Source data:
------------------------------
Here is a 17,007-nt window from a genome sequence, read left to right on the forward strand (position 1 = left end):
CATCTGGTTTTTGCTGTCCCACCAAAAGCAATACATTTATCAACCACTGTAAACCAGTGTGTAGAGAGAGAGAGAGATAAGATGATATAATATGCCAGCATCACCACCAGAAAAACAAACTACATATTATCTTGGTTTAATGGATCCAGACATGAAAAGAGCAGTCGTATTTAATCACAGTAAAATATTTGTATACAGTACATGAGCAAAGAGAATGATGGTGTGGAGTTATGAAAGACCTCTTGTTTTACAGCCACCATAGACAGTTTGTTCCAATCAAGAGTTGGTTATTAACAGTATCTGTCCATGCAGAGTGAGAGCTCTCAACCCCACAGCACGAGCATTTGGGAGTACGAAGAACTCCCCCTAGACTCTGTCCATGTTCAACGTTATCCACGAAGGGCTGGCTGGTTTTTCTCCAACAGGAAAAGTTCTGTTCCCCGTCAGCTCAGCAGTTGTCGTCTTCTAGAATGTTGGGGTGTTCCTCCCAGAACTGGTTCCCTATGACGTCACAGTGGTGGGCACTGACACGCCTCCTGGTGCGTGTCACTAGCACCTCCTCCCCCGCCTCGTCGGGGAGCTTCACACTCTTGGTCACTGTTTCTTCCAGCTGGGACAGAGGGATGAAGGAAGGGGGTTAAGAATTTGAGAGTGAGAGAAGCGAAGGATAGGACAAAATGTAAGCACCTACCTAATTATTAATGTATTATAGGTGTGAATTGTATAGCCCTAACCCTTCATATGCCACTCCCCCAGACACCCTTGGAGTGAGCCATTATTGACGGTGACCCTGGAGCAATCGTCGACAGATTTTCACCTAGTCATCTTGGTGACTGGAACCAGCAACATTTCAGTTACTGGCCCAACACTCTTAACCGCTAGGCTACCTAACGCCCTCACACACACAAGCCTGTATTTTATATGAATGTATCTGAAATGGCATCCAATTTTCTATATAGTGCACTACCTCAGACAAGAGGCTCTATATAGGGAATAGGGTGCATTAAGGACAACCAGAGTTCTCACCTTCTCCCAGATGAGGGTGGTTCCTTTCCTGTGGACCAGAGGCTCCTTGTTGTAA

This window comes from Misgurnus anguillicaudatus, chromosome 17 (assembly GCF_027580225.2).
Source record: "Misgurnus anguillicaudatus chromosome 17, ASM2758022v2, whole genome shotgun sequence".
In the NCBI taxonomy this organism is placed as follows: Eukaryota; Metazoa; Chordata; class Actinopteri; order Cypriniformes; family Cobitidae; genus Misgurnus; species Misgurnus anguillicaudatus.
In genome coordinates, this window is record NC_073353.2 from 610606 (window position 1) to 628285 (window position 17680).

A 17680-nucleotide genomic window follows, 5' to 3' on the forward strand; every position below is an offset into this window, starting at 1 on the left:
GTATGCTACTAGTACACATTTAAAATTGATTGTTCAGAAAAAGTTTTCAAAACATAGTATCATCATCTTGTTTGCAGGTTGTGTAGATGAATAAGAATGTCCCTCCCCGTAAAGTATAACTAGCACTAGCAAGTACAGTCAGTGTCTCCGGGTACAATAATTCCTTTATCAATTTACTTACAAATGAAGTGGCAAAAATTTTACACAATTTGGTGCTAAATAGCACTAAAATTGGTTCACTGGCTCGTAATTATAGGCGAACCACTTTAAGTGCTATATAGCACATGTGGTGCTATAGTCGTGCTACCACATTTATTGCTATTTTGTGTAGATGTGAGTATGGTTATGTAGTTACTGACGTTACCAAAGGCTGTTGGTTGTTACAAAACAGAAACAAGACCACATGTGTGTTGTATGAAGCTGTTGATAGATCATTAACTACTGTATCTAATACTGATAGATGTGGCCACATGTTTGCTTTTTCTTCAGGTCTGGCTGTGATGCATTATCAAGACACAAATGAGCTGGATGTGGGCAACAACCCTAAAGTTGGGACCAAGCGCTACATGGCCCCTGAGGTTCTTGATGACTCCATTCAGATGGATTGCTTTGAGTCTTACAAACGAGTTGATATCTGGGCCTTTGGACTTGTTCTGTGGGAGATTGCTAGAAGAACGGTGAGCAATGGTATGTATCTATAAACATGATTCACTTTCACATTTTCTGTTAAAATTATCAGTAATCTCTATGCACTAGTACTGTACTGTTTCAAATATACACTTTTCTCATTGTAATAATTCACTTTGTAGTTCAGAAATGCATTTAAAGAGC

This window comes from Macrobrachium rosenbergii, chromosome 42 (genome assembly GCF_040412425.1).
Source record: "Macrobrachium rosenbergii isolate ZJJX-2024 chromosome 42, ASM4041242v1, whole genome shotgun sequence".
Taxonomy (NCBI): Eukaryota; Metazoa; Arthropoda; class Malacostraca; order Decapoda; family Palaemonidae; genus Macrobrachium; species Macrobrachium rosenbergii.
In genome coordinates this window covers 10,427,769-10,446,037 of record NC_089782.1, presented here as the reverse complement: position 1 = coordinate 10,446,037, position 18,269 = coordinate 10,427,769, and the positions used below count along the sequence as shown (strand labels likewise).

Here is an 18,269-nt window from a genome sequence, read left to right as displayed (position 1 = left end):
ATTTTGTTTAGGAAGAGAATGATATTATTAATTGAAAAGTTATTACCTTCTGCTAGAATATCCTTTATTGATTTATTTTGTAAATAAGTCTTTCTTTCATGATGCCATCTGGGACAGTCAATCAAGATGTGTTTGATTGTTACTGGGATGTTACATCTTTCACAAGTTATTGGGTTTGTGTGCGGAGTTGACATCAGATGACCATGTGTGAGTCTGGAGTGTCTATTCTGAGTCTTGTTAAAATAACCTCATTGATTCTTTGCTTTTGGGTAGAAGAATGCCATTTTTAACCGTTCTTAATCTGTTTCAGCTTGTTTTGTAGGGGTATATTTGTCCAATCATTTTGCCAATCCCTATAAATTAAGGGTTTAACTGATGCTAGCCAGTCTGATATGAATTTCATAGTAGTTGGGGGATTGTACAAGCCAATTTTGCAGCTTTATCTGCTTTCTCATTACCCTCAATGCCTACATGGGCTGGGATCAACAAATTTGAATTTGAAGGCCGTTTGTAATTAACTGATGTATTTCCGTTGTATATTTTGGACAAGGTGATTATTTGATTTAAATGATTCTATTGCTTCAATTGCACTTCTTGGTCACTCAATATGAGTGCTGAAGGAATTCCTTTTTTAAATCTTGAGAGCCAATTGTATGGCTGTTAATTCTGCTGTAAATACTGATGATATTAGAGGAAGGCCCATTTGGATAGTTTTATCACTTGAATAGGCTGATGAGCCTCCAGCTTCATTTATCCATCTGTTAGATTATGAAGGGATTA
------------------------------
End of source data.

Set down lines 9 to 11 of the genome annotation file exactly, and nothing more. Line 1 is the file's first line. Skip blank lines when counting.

This window comes from Macrobrachium rosenbergii, chromosome 42 (genome assembly GCF_040412425.1).
Source record: "Macrobrachium rosenbergii isolate ZJJX-2024 chromosome 42, ASM4041242v1, whole genome shotgun sequence".
Taxonomy (NCBI): Eukaryota; Metazoa; Arthropoda; class Malacostraca; order Decapoda; family Palaemonidae; genus Macrobrachium; species Macrobrachium rosenbergii.